“Get up, Rocky!” Owen yelled.
The referee counted to eight, and Apollo slid down the ropes as Rocky pulled himself up. I hugged up my son. “He did it! Rocky did it!” I said as if there was a new Netflix version of the film that I hadn’t seen.
Then, as Rocky held the heavyweight championship belt over his head and began his speech, I knew it was over. My eyes welled, and I bit down on my bottom.
“Dad, are you crying?” Owen asked.
“No,” I said. “It’s the medication that I’m taking for my broken elbow. It dries out my eyes.”
Then the whole absurdity of the situation slugged me like one of those slow motion body-blows from the movie. I couldn’t tell my son that I was crying, that “strong men also cry,” so instead, I lied. My tears of joy were something deeply shameful to me, an act worthy of the deceit.
Mickey Mantle was a crier.
Yes. You read that right. According to Jane Leavy’s biography of the baseball legend, “The Last Boy: Mickey Mantle and the End of America’s Childhood,” Mickey Mantle—the man who could hit a tape-measure homerun while half in the bag and grinding through a case of The Clap—was prone to fits of crying, drunk and sober.
When I read this, I felt vindicated. If Mickey Mantle would break into tears after reading a headline about a sick child, it should be all right for any man to cry. Mantle was a “strong man,” a pillar of masculinity on par with John Wayne and Truman Capote. Mantle—a gifted athlete, a lady-killer, a hard-drinking baseball demigod who played his entire Hall-of-Fame career enduring agonizing injuries—had cried, and often.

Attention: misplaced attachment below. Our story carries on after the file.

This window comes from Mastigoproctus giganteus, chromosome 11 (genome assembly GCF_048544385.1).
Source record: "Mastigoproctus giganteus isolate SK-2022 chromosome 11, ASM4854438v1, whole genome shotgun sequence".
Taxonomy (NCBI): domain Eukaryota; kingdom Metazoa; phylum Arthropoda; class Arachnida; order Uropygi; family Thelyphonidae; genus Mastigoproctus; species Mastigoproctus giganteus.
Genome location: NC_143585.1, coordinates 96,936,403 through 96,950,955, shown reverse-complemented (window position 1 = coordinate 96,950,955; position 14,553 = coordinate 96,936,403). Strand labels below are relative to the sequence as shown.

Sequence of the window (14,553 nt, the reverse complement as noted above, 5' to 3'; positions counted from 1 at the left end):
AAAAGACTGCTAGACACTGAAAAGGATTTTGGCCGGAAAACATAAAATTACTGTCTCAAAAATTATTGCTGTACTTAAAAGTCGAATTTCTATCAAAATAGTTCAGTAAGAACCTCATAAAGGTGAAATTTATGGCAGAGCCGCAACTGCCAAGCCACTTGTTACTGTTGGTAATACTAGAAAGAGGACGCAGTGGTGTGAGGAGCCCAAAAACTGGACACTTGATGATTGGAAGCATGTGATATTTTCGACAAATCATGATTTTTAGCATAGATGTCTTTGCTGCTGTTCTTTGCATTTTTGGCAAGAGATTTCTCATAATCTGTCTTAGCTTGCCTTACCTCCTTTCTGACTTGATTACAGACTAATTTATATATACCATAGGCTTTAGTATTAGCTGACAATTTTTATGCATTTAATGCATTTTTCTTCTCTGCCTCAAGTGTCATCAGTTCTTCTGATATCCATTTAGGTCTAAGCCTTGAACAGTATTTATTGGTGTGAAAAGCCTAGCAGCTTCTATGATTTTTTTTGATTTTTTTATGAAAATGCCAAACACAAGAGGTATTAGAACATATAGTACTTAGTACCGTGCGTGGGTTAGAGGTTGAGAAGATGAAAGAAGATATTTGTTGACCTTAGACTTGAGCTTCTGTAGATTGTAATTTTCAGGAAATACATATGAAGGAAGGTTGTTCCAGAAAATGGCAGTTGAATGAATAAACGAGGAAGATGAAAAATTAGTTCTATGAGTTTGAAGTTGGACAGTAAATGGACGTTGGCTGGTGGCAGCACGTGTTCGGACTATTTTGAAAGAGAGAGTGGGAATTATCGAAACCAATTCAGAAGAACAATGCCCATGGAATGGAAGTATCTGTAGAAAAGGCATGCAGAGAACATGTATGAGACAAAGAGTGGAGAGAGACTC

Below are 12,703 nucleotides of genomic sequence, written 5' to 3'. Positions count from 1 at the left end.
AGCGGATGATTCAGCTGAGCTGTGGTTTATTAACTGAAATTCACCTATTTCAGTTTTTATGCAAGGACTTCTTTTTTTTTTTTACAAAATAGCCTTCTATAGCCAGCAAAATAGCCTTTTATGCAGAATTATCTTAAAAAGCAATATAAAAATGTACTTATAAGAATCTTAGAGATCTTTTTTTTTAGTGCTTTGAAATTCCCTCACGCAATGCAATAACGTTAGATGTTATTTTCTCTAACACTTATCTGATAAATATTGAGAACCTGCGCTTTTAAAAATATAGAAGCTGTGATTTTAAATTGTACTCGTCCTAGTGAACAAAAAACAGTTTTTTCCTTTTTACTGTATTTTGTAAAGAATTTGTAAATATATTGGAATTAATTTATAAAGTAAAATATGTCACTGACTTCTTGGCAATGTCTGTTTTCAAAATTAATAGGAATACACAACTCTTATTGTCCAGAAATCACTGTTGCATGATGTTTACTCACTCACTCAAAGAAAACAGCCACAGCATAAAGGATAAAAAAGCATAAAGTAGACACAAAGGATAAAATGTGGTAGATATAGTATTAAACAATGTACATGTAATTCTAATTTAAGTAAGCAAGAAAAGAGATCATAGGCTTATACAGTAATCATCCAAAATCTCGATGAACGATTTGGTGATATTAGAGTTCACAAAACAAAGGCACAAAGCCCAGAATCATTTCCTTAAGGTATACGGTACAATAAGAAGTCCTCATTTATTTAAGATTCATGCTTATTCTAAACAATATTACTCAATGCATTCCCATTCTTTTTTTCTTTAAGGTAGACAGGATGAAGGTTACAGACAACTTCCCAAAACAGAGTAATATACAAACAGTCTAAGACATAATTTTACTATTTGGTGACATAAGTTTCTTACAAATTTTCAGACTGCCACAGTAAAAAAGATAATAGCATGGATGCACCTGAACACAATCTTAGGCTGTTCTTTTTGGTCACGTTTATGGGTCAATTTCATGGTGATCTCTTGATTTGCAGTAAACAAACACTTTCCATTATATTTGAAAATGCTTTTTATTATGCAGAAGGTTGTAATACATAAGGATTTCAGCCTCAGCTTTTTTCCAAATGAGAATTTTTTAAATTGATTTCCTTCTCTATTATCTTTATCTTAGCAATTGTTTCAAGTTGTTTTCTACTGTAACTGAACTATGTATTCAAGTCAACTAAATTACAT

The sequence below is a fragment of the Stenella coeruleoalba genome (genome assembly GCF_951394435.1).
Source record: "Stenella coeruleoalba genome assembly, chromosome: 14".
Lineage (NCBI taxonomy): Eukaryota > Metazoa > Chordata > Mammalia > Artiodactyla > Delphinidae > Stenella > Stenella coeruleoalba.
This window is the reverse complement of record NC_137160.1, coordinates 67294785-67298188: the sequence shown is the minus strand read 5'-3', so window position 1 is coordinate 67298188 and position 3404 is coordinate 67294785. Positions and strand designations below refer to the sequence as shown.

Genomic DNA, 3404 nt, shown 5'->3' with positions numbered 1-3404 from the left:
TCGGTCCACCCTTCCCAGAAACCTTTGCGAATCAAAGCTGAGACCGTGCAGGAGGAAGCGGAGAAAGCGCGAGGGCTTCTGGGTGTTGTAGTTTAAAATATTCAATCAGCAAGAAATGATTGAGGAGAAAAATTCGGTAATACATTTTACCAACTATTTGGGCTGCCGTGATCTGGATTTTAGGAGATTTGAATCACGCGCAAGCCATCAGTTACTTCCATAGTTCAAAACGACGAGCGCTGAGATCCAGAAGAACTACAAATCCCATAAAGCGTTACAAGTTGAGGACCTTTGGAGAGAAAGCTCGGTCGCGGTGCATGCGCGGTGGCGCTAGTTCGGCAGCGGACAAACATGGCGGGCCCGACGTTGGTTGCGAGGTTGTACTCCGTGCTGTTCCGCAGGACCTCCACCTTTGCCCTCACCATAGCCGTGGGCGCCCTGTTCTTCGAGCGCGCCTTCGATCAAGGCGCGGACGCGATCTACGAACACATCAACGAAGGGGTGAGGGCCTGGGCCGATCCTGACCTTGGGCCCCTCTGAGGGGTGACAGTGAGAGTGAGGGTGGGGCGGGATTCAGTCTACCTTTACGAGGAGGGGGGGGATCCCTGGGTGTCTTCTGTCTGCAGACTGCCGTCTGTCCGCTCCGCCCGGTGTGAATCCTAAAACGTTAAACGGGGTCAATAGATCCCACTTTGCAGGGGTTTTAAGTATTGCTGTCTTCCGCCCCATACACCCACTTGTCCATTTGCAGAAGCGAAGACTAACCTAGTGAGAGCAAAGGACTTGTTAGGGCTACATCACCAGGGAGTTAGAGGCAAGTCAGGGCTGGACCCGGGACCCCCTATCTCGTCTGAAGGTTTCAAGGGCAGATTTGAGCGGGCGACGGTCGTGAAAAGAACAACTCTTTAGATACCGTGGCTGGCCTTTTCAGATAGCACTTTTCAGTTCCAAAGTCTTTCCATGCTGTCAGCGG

Although it seems if it is in proximity to athletics, it is permissible for men to cry without the fear of emasculation.
For example, on the night of Oct. 20, 2004, the Boston Red Sox where facing the New York Yankees in the American League Championship for the second time in as many years. The previous year Boston blew a three-run lead in the eighth inning when manager Grady Little, a man whose name is now synonymous in New England with the word “brain-fart,” left a tired Pedro Martinez in the game too long. As lifelong Red Sox fan, I was both amped and anxious about the rematch.
It wasn’t long, however, until my anxiety was somewhat-alleviated. In the first two innings, The Red Sox unleashed on the hapless Kevin Brown for five runs, including Johnny Damon’s salami off Javier Vasquez. At the end of the second, Boston led 6-0.
While I felt cautiously optimistic, a lifetime of conditioning as a Red Sox fan left me waiting for the choke, something impossibly heartbreaking and horrendous to happen.
In the ninth inning, when the final out was recorded, I stood up in front of my television, fell to my knees and began to bawl, like I was a strong man. And I felt no shame.
Let us not ignore the subtext here.
The reason many straight males fear being seen crying has to do with the fear of being perceived as soft and feminine, or worse, homosexual. Some straight men bandy the word “fag” around with their friends, busting each other’s balls, as if a sexual attraction to other males lessens their worth as men.
This is unfortunate, and I wish I could say that I’ve never participated in that type of banter, but I can’t. And due to the insecurities that make me fear my son seeing me cry, I’m doing something worse. Not only am I failing to be a man in front of my son, but I’m tacitly teaching him to behave the same way.
While it would be nice to think that by 2012 we would’ve finally buried these cowboy paradigms surrounding American masculinity, this is not the case. We’re still as backwards and dried-eyed as ever. And we still hold on to an unshakable disdain for males who demonstrate female characteristics, such as crying.
The Big Lebowski said, “Strong men also cry.” Perhaps, more accurately, that statement should read, “Strong men aren’t afraid to cry.”
Damn, I wish I was strong.